With Gov. Brown’s attention on landmark legislation to fight climate change, to address financing of wildfire damage and to give legal teeth to the #MeToo movement, a new law governing HMO mergers was bound to get drowned out. But everyone who was party to the California patients’ rights rebellion of the 1990s knows the governor’s signature on the new law is a very big deal.
The new law gives the Department of Managed Health Care stronger oversight over health plan mergers and authority to approve, deny or impose conditions on these deals.
I was running the nation’s leading HIV/AIDS advocacy organization in Washington, DC when, in 1999, I received a call from California Gov. Gray Davis. He and the state Legislature, addressing an uproar from HMO consumers, created a rare new government agency dedicated to defending the rights of those consumers.
But everyone who was party to the California patients’ rights rebellion of the 1990s knows the governor’s signature on the new law is a very big deal.
At the time, this new agency would be the largest health care reform project since The Great Society. But the idea wasn’t to be big; it was to create something radically different, not just another bland bureaucracy removed from the real lives and struggles of the people. And certainly not one that answered to lobbyists and the HMO C-Suite.
Davis asked me to move back to California to serve as founding director of the new entity and to bring the spirit of the HIV/AIDS patients’ rights revolution with me.
We started by throwing out the tired government org chart template and instead built everything around an HMO Help Center and consumer hotline. With the Help Center as its beating heart, the new Department of Managed Health Care broke the mold as an unapologetic champion protecting consumers through tough oversight of the state’s HMOs.
In the first few years, the Department eliminated a long backlog of consumer complaints from the previous regulator. It shut down an HMO that was failing consumers. It filed big fines against one of the state’s biggest HMOs. And its reputation was as an aggressive patient rights advocate — health advocates practically had to remind themselves that it was a governmental organization.
The Department even dipped into the national patients’ rights debate, helping to kill a fee on patients in a bill that was on the fast track in Congress.
I am proud that two governors, thousands of disciplinary actions and several department directors later, that boldness is still thriving.
Brown’s recent signing of Assembly Bill 595 is case in point.
The new law gives the Department stronger oversight over health plan mergers and authority to approve, deny or impose conditions on these deals. This is important because consumers have very little say in health plan mergers that often uppend their health care. A number of mammoth mergers in recent years affected millions of California consumers, including last year when pharmacy giant CVS acquired Aetna.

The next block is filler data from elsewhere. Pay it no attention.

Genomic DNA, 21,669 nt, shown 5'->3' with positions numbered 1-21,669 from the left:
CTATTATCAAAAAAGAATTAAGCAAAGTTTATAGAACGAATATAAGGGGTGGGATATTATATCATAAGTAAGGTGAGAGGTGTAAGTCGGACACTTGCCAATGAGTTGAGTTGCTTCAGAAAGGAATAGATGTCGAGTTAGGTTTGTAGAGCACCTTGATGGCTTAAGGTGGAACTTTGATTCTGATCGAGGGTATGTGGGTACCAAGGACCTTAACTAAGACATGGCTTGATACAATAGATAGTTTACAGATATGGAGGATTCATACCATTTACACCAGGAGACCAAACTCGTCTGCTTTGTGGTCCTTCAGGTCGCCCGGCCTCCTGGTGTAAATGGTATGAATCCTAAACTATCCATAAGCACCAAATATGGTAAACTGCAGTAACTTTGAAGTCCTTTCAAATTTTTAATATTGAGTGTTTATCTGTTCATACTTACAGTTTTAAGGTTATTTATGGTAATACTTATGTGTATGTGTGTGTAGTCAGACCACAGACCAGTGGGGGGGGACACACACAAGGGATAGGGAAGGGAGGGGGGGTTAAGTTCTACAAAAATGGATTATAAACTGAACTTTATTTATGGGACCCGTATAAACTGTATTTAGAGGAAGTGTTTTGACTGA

The corporate titans behind these mergers promise lower costs and increased efficiency in care. But there’s no one to hold them accountable to those promises, which is made even more difficult at a time when Californians are even more skeptical than ever about Washington DC looking out for them.
That leaves the small but mighty Department of Managed Health Care, empowered by the new merger law. The department today is led once again by a long-time consumer advocate, Shelley Rouillard. She learned first-hand about following the lead of patients when she worked for Health Rights Hotline, a highly respected non-profit that we used as the model for the creation of the new Department in 2000.
Eighteen years after the birth of the nation’s first government entity dedicated to protecting HMO patients, I can think of nowhere better to place our trust in seeing that mergers and acquisitions do not adversely affect the quality and cost of our health care. At a time when the top five health giants already control 90 percent of our health care market, I can think of nothing more worthy than finally giving voice to the millions of consumers whose health would otherwise be at the mercy of these huge companies.
The next governor will take responsibility to implement this powerful new law. Not only will he be putting HMO consumers back in the driver’s seat, but he’ll also be showing that, even in this cynical time, getting government on the side of the people isn’t that hard. It just takes vision and the will to get it done.
Ed’s Note: Daniel Zingale is the senior vice president of The California Endowment.